Next Article in Journal
Sensitivity Analysis of Arctic Sea Ice Extent Trends and Statistical Projections Using Satellite Data
Next Article in Special Issue
Spatio-Temporal Interpolation of Cloudy SST Fields Using Conditional Analog Data Assimilation
Previous Article in Journal
Interferometric SAR DEMs for Forest Change in Uganda 2000–2012
Previous Article in Special Issue
Exploring Machine Learning to Correct Satellite-Derived Sea Surface Temperatures

Optimal Estimation of Sea Surface Temperature from AMSR-E

Danish Meteorological Institute, Lyngbyvej 100, DK-2100 Copenhagen Ø, Denmark
DTU-Space, Technical University of Denmark, DK-2800 Lyngby, Denmark
Earth and Space Research, Seattle, WA 98121, USA
Brockmann Consult GmbH, Max-Planck-Str. 2, 21502 Geesthacht, Germany
European Space Agency/European Space Research and Technology Centre (ESA/ESTEC), 2201 AZ Noordwijk, The Netherlands
Author to whom correspondence should be addressed.
Remote Sens. 2018, 10(2), 229;
Received: 26 November 2017 / Revised: 19 January 2018 / Accepted: 30 January 2018 / Published: 2 February 2018
(This article belongs to the Special Issue Sea Surface Temperature Retrievals from Remote Sensing)
The Optimal Estimation (OE) technique is developed within the European Space Agency Climate Change Initiative (ESA-CCI) to retrieve subskin Sea Surface Temperature (SST) from AQUA’s Advanced Microwave Scanning Radiometer—Earth Observing System (AMSR-E). A comprehensive matchup database with drifting buoy observations is used to develop and test the OE setup. It is shown that it is essential to update the first guess atmospheric and oceanic state variables and to perform several iterations to reach an optimal retrieval. The optimal number of iterations is typically three to four in the current setup. In addition, updating the forward model, using a multivariate regression model is shown to improve the capability of the forward model to reproduce the observations. The average sensitivity of the OE retrieval is 0.5 and shows a latitudinal dependency with smaller sensitivity for cold waters and larger sensitivity for warmer waters. The OE SSTs are evaluated against drifting buoy measurements during 2010. The results show an average difference of 0.02 K with a standard deviation of 0.47 K when considering the 64% matchups, where the simulated and observed brightness temperatures are most consistent. The corresponding mean uncertainty is estimated to 0.48 K including the in situ and sampling uncertainties. An independent validation against Argo observations from 2009 to 2011 shows an average difference of 0.01 K, a standard deviation of 0.50 K and a mean uncertainty of 0.47 K, when considering the best 62% of retrievals. The satellite versus in situ discrepancies are highest in the dynamic oceanic regions due to the large satellite footprint size and the associated sampling effects. Uncertainty estimates are available for all retrievals and have been validated to be accurate. They can thus be used to obtain very good retrieval results. In general, the results from the OE retrieval are very encouraging and demonstrate that passive microwave observations provide a valuable alternative to infrared satellite observations for retrieving SST. View Full-Text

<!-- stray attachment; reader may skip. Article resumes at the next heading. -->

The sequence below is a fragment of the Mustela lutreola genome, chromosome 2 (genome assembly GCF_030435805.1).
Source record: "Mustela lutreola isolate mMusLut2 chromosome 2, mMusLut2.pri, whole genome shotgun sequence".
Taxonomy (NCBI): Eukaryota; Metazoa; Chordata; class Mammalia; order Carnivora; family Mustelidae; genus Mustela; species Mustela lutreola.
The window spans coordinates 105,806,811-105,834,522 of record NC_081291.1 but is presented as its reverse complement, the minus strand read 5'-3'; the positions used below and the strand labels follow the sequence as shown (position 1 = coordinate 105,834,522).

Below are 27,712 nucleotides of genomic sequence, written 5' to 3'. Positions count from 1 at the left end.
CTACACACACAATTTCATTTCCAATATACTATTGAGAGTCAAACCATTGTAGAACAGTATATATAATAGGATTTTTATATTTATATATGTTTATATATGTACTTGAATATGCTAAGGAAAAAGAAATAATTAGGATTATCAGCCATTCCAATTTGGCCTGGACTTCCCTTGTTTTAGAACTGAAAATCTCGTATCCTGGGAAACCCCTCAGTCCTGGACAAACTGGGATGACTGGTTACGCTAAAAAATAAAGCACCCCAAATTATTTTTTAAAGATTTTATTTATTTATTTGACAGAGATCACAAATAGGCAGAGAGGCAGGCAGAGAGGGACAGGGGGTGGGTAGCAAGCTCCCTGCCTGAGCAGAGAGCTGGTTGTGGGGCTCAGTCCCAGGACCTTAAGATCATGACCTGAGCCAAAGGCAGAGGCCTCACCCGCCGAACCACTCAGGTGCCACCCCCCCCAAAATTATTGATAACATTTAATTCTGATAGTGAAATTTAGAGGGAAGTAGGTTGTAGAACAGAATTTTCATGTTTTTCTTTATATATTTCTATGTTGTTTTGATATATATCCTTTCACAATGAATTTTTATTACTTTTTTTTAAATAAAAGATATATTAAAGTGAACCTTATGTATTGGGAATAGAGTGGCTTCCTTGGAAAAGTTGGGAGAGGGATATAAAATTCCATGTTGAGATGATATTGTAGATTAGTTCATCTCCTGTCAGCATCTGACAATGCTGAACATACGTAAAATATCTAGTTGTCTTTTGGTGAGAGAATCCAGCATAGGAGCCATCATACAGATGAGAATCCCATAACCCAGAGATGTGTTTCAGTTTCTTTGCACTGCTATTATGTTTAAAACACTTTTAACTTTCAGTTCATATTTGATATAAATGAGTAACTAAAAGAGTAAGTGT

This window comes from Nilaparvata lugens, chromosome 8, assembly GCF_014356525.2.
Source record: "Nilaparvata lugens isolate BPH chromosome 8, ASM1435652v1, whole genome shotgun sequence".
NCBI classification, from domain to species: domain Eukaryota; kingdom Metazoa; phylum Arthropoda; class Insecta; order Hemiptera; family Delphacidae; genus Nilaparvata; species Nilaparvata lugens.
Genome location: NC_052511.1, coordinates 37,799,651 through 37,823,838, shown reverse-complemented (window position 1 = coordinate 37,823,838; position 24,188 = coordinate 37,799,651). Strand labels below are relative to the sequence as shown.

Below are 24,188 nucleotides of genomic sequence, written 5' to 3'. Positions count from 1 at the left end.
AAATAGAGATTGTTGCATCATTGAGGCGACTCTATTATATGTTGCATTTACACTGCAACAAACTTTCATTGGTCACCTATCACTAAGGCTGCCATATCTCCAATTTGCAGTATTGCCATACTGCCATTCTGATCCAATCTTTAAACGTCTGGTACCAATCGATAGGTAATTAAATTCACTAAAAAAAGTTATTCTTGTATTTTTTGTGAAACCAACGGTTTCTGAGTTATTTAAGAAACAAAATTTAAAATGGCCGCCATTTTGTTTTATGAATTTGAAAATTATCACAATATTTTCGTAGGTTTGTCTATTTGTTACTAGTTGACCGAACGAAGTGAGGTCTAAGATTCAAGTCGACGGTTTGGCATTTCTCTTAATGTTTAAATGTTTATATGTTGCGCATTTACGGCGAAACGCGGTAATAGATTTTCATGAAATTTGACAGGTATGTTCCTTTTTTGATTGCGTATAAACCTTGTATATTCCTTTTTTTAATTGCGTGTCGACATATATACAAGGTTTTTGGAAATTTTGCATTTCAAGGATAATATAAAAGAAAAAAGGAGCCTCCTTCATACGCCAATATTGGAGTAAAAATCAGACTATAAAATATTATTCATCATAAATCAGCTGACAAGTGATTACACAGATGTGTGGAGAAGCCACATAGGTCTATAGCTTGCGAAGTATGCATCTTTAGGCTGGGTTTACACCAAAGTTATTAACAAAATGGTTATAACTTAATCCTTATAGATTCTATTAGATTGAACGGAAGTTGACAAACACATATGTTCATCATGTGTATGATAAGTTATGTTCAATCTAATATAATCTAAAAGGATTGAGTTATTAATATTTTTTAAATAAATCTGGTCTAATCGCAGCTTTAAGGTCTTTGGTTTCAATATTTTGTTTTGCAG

Keywords: remote sensing; sea surface temperature (SST); microwave; optimal estimation remote sensing; sea surface temperature (SST); microwave; optimal estimation
Show Figures

Graphical abstract

MDPI and ACS Style

Nielsen-Englyst, P.; L. Høyer, J.; Toudal Pedersen, L.; L. Gentemann, C.; Alerskans, E.; Block, T.; Donlon, C. Optimal Estimation of Sea Surface Temperature from AMSR-E. Remote Sens. 2018, 10, 229.

AMA Style

Nielsen-Englyst P, L. Høyer J, Toudal Pedersen L, L. Gentemann C, Alerskans E, Block T, Donlon C. Optimal Estimation of Sea Surface Temperature from AMSR-E. Remote Sensing. 2018; 10(2):229.

Chicago/Turabian Style

Nielsen-Englyst, Pia, Jacob L. Høyer, Leif Toudal Pedersen, Chelle L. Gentemann, Emy Alerskans, Tom Block, and Craig Donlon. 2018. "Optimal Estimation of Sea Surface Temperature from AMSR-E" Remote Sensing 10, no. 2: 229.

Find Other Styles
Note that from the first issue of 2016, MDPI journals use article numbers instead of page numbers. See further details here.

Article Access Map by Country/Region

Back to TopTop